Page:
Flying the Bird Home

I am still in the dreaming stage about buying a new SR20, but as part of that dream, I have to figure that I would fly the plane from Duluth to So. California.(Compton). What can someone tell me about the flight and procedure? Have any of you done it, by yourself, or did you bring a partner? Does Cirrus provide or offer a copilot, or even ferry it for you? It looks to me as if you have to fly almost due south and through NM to get around the Rockies. Looks like about 1,500 miles and about 10 hours of flying time with a number of stops. Any tales to tell?


Check out my story-link below-about my checkout and flight to LA (Van Nuys) from Duluth. I’m sure you could hire a pilot to accompany you, but then again, you might just want to do the trip alone once you’re comfortable and safe in the aircraft. I always enjoy flying with friends, but I quite enjoy flying solo too. And besides, your first solo long cross country in your new plane would be a bit of a rite of passage, don’t you think? Regardless, the southern route is probably best, especially during the winter months.



Lots of folks have done this flight. As you suggest, one route is to do an end run around the Rockies via New Mexico. Another is to follow Interstate 80 across Wyoming to Salt Lake City, and thence either to Reno or Las Vegas. Either way the terrain is remarkably flat and the pilot’s scalp remains comfortably loose.

Cirrus will deliver the plane to you (for a fee), or you can pay to have a CFI accompany you home. One of the best folks you could choose for this purpose is Luke Lysen of Flight Academy, who specializes in Cirrus instruction. We used Luke to help us bring our SR20 back to Santa Barbara, and can recommend him without reservation.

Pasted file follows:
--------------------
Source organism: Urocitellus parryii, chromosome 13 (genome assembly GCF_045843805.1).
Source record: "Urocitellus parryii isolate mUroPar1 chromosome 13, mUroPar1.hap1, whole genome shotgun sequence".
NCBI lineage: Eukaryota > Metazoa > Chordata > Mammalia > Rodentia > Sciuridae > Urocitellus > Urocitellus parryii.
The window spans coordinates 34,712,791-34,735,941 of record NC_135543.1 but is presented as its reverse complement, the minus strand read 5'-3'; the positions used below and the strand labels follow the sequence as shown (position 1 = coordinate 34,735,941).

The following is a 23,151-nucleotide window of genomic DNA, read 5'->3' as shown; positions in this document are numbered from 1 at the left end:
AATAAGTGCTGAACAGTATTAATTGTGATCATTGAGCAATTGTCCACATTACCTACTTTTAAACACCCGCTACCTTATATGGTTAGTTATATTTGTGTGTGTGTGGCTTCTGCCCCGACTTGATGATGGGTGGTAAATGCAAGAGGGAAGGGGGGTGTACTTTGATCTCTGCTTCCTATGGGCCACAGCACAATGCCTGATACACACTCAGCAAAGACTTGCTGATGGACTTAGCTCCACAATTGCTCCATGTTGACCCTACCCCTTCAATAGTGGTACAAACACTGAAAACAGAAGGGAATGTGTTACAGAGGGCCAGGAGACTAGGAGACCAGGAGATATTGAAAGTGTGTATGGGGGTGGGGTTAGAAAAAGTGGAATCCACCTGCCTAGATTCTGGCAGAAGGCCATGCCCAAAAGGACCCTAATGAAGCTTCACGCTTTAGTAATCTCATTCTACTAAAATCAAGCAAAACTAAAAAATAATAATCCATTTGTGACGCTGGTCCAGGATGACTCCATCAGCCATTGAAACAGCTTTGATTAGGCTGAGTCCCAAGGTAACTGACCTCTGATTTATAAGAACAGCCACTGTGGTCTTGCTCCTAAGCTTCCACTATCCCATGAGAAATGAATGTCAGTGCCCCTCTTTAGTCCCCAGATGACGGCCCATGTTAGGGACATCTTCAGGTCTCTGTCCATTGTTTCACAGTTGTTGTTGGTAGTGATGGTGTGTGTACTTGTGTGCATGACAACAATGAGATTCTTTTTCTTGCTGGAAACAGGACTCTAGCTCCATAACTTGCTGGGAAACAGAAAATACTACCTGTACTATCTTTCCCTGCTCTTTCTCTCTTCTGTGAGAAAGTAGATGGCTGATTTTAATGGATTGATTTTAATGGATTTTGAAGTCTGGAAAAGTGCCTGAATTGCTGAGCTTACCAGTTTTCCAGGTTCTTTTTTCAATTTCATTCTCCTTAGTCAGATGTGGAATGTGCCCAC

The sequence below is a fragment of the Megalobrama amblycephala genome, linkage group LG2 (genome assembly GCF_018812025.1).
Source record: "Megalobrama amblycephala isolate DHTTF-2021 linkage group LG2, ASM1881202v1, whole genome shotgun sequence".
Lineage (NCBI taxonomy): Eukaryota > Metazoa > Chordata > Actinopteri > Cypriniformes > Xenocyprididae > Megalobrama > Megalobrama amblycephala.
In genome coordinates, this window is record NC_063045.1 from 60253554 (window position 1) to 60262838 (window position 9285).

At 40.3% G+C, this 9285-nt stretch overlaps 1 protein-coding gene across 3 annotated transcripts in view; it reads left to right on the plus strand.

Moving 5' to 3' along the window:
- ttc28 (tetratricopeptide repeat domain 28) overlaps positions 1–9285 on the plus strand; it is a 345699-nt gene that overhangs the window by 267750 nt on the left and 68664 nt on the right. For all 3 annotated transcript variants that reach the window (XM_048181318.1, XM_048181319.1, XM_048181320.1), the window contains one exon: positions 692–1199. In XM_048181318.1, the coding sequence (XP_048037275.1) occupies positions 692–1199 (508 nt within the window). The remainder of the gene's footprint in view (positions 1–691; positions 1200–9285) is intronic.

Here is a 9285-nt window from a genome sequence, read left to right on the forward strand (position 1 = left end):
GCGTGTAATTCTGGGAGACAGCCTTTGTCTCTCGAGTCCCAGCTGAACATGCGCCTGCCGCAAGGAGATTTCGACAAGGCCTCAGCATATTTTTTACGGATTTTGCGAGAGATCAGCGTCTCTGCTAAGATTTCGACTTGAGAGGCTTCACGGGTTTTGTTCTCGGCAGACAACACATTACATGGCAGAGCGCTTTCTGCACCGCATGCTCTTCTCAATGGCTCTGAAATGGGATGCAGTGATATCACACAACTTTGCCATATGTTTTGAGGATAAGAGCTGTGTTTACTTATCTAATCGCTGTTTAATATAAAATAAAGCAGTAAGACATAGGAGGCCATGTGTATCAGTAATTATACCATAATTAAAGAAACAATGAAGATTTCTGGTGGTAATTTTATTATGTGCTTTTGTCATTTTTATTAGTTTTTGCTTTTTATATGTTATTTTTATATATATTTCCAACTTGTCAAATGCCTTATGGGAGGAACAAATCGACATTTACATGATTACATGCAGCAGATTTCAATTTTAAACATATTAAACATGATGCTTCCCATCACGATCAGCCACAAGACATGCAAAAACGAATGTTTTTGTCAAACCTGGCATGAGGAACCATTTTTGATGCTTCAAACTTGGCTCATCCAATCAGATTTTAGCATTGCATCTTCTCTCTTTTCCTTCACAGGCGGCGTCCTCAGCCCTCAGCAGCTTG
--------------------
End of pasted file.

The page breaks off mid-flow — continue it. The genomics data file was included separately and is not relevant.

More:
For SR22s Continental recommends that the plane be flown at max power during the break in period. The max altitude at which max power can be achieved in the 22 is 8,000 ft. If this is the same for the SR20 then you need to fly down towards the El Paso area, across to Tucson and then work your way west depending where you are going in SOCAL.

If you can find someone with a flight planning program like Flitestar the program can work out the route for you.

If at all possible do the flight yourself with a instructor
or copilot you comfortable with. There’s nothing like
bringing your new baby home her maiden flight. Besides
don’t you want to be at the controls when you touch down for the first time at your home airport. It will be a ever lasting
memory. Best of luck…

You don’t have to go all the way to El Paso; you can get by Santa Fe at around 8000 if you like tumbleweeds in your wheels while crossing Glorieta Mesa (for three minutes) or you can climb to 8500 and get a nice view. I don’t think the engine would mind too much and the flight would be quite a bit shorter.

I picked up my first Cirrus with an instructor because it was also my first real Cross Country XC, but it wasn’t really necessary. The second Cirrus I picked up with a non-pilot friend and we had a blast.

In reply to:

Besides don’t you want to be at the controls when you touch down for the first time at your home airport. It will be a ever lasting memory.

The nice thing about coming home with an instructor is you get two nice memories – your first landing at home, and later your first solo landing at home.